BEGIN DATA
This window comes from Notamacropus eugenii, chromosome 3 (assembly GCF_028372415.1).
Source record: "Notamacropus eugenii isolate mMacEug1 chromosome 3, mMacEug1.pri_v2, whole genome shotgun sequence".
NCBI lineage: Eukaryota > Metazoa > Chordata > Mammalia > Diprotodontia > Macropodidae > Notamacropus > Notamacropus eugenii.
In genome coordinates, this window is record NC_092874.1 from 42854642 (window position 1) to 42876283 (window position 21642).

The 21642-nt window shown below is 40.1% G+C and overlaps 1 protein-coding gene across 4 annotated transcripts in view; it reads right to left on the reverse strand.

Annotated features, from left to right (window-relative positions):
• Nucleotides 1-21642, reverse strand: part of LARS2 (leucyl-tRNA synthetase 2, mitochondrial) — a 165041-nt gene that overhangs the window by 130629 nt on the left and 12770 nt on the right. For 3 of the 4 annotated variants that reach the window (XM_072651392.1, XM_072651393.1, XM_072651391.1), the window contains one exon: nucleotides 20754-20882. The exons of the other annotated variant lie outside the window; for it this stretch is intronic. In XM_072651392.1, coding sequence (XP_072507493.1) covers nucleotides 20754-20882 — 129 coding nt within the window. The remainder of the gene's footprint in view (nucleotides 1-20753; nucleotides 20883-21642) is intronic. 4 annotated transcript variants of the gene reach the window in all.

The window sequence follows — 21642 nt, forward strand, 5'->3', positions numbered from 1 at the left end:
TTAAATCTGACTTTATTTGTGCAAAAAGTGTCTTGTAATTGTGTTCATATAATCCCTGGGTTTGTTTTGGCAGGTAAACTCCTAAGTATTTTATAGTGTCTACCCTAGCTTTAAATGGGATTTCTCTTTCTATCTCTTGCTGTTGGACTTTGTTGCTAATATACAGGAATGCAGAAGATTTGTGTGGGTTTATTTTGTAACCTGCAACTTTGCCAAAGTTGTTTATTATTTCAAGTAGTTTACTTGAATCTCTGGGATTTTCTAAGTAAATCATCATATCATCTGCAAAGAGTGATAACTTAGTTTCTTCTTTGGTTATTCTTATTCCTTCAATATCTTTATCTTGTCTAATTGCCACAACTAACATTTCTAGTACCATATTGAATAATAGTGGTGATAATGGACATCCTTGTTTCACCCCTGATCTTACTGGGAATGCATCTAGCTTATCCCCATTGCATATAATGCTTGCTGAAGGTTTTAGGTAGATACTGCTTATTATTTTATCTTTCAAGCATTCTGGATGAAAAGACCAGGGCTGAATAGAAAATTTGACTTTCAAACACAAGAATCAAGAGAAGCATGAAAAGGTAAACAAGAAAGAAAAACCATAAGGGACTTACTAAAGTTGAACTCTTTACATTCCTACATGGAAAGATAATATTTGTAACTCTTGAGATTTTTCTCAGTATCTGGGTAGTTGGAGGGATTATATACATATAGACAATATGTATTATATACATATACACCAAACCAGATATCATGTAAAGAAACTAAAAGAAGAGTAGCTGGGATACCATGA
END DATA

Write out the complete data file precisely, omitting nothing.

This window comes from Notamacropus eugenii, chromosome 3 (assembly GCF_028372415.1).
Source record: "Notamacropus eugenii isolate mMacEug1 chromosome 3, mMacEug1.pri_v2, whole genome shotgun sequence".
NCBI lineage: Eukaryota > Metazoa > Chordata > Mammalia > Diprotodontia > Macropodidae > Notamacropus > Notamacropus eugenii.
In genome coordinates, this window is record NC_092874.1 from 42854642 (window position 1) to 42876283 (window position 21642).

The 21642-nt window shown below is 40.1% G+C and overlaps 1 protein-coding gene across 4 annotated transcripts in view; it reads right to left on the reverse strand.

Annotated features, from left to right (window-relative positions):
• Nucleotides 1-21642, reverse strand: part of LARS2 (leucyl-tRNA synthetase 2, mitochondrial) — a 165041-nt gene that overhangs the window by 130629 nt on the left and 12770 nt on the right. For 3 of the 4 annotated variants that reach the window (XM_072651392.1, XM_072651393.1, XM_072651391.1), the window contains one exon: nucleotides 20754-20882. The exons of the other annotated variant lie outside the window; for it this stretch is intronic. In XM_072651392.1, coding sequence (XP_072507493.1) covers nucleotides 20754-20882 — 129 coding nt within the window. The remainder of the gene's footprint in view (nucleotides 1-20753; nucleotides 20883-21642) is intronic. 4 annotated transcript variants of the gene reach the window in all.

The window sequence follows — 21642 nt, forward strand, 5'->3', positions numbered from 1 at the left end:
TTAAATCTGACTTTATTTGTGCAAAAAGTGTCTTGTAATTGTGTTCATATAATCCCTGGGTTTGTTTTGGCAGGTAAACTCCTAAGTATTTTATAGTGTCTACCCTAGCTTTAAATGGGATTTCTCTTTCTATCTCTTGCTGTTGGACTTTGTTGCTAATATACAGGAATGCAGAAGATTTGTGTGGGTTTATTTTGTAACCTGCAACTTTGCCAAAGTTGTTTATTATTTCAAGTAGTTTACTTGAATCTCTGGGATTTTCTAAGTAAATCATCATATCATCTGCAAAGAGTGATAACTTAGTTTCTTCTTTGGTTATTCTTATTCCTTCAATATCTTTATCTTGTCTAATTGCCACAACTAACATTTCTAGTACCATATTGAATAATAGTGGTGATAATGGACATCCTTGTTTCACCCCTGATCTTACTGGGAATGCATCTAGCTTATCCCCATTGCATATAATGCTTGCTGAAGGTTTTAGGTAGATACTGCTTATTATTTTATCTTTCAAGCATTCTGGATGAAAAGACCAGGGCTGAATAGAAAATTTGACTTTCAAACACAAGAATCAAGAGAAGCATGAAAAGGTAAACAAGAAAGAAAAACCATAAGGGACTTACTAAAGTTGAACTCTTTACATTCCTACATGGAAAGATAATATTTGTAACTCTTGAGATTTTTCTCAGTATCTGGGTAGTTGGAGGGATTATATACATATAGACAATATGTATTATATACATATACACCAAACCAGATATCATGTAAAGAAACTAAAAGAAGAGTAGCTGGGATACCATGA